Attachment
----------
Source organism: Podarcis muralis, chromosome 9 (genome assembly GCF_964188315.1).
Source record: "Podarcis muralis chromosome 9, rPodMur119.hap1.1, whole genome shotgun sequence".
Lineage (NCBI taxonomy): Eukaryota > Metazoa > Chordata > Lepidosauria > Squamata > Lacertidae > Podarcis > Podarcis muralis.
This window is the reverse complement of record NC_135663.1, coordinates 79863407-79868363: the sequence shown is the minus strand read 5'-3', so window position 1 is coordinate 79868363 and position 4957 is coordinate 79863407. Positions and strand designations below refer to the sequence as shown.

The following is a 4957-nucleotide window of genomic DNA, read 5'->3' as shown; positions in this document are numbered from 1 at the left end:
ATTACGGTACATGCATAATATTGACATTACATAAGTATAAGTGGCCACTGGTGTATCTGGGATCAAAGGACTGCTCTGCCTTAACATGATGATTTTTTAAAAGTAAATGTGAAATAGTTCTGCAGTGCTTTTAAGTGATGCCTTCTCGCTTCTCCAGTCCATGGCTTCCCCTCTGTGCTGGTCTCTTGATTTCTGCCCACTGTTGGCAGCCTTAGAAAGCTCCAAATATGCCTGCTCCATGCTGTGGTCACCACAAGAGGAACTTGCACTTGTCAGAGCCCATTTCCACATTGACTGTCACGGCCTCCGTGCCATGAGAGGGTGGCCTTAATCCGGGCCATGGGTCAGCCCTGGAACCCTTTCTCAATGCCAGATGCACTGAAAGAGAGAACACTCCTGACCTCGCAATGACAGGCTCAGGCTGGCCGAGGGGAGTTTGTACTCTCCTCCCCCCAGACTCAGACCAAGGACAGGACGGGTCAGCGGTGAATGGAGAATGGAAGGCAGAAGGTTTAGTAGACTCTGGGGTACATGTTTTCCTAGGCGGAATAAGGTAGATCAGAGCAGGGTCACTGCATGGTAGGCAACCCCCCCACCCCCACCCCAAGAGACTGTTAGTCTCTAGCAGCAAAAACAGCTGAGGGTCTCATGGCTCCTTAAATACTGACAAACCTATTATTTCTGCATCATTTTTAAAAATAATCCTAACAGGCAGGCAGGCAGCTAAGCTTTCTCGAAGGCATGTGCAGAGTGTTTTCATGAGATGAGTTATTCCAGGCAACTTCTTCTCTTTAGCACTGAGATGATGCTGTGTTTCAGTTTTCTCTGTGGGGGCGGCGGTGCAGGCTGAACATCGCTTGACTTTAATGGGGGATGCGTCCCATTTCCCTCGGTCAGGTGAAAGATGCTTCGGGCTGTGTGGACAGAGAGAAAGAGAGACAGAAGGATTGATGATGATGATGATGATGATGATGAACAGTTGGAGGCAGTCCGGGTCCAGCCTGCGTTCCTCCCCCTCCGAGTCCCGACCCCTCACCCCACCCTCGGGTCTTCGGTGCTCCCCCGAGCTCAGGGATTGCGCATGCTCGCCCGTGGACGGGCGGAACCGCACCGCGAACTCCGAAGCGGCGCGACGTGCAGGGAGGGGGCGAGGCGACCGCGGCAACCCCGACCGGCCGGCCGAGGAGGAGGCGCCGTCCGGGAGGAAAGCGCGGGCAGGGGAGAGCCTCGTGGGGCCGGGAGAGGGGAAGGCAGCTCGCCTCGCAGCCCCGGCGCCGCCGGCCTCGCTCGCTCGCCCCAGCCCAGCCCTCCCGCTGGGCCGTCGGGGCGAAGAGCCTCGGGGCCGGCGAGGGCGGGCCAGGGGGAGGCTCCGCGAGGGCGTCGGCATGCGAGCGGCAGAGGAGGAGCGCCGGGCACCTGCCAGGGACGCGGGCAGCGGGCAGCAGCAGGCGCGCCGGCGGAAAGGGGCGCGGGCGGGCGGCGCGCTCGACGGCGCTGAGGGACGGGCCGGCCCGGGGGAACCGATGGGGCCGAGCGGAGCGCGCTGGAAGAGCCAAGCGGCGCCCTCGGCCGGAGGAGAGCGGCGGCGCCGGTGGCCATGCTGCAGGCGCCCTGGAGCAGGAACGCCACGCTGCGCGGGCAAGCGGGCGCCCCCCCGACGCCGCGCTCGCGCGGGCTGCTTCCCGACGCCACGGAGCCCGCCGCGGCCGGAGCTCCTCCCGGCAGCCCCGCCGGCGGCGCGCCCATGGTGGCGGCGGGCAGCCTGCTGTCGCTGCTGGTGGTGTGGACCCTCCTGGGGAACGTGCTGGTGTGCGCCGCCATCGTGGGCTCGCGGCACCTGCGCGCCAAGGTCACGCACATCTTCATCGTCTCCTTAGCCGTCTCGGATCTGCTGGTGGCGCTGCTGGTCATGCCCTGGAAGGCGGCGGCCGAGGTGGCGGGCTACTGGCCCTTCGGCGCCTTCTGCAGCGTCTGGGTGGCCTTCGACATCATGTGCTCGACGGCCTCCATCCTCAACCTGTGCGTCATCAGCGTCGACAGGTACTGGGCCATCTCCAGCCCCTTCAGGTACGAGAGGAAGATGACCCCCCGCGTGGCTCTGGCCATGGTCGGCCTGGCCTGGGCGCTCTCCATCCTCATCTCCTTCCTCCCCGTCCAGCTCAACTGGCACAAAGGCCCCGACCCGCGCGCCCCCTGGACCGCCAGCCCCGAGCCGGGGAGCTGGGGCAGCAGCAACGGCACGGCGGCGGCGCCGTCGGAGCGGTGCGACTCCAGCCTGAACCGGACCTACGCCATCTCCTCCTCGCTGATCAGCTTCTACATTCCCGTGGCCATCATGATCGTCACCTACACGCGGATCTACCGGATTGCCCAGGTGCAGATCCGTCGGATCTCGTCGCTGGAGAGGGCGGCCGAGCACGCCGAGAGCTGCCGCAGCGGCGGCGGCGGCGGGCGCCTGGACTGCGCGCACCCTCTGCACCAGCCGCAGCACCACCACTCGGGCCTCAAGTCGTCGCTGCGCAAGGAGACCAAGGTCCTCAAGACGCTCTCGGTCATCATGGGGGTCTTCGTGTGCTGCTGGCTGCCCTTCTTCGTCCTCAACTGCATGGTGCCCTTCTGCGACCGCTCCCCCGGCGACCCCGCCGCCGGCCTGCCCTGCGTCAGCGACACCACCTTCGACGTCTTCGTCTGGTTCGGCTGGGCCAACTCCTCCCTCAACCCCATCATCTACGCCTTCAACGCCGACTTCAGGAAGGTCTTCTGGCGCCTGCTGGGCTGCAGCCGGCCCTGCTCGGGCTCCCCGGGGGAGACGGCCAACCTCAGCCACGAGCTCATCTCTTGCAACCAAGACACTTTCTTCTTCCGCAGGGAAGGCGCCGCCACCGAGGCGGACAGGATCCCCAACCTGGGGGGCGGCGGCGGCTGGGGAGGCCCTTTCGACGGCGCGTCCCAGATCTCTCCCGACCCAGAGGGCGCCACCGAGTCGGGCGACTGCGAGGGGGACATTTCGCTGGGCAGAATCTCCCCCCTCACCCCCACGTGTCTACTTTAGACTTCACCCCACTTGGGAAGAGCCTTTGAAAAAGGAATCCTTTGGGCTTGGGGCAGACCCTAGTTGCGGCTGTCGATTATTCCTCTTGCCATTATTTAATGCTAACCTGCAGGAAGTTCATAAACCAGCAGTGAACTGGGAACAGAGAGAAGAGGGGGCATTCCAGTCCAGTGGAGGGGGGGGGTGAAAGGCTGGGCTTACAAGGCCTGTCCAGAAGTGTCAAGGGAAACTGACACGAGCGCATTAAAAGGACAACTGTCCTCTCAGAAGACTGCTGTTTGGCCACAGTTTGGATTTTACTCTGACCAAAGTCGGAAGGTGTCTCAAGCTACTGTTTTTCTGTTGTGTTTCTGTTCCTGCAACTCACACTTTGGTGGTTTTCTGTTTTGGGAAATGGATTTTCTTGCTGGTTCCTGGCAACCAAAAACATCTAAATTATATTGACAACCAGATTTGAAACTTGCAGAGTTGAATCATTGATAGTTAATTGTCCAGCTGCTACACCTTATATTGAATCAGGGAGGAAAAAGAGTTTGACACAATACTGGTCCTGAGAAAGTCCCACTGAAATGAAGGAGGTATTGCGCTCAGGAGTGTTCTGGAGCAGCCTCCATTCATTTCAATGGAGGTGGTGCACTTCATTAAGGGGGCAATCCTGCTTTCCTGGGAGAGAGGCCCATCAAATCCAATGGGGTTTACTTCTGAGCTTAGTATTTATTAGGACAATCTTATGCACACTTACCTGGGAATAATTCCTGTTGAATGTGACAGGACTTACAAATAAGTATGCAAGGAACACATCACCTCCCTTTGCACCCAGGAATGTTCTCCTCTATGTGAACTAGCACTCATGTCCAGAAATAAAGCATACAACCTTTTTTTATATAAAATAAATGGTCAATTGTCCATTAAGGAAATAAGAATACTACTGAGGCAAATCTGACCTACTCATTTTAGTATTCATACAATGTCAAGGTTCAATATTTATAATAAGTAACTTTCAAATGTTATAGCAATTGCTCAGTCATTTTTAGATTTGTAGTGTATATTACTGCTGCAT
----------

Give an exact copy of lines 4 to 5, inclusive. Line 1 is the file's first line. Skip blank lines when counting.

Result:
This window is the reverse complement of record NC_135663.1, coordinates 79863407-79868363: the sequence shown is the minus strand read 5'-3', so window position 1 is coordinate 79868363 and position 4957 is coordinate 79863407. Positions and strand designations below refer to the sequence as shown.

The following is a 4957-nucleotide window of genomic DNA, read 5'->3' as shown; positions in this document are numbered from 1 at the left end: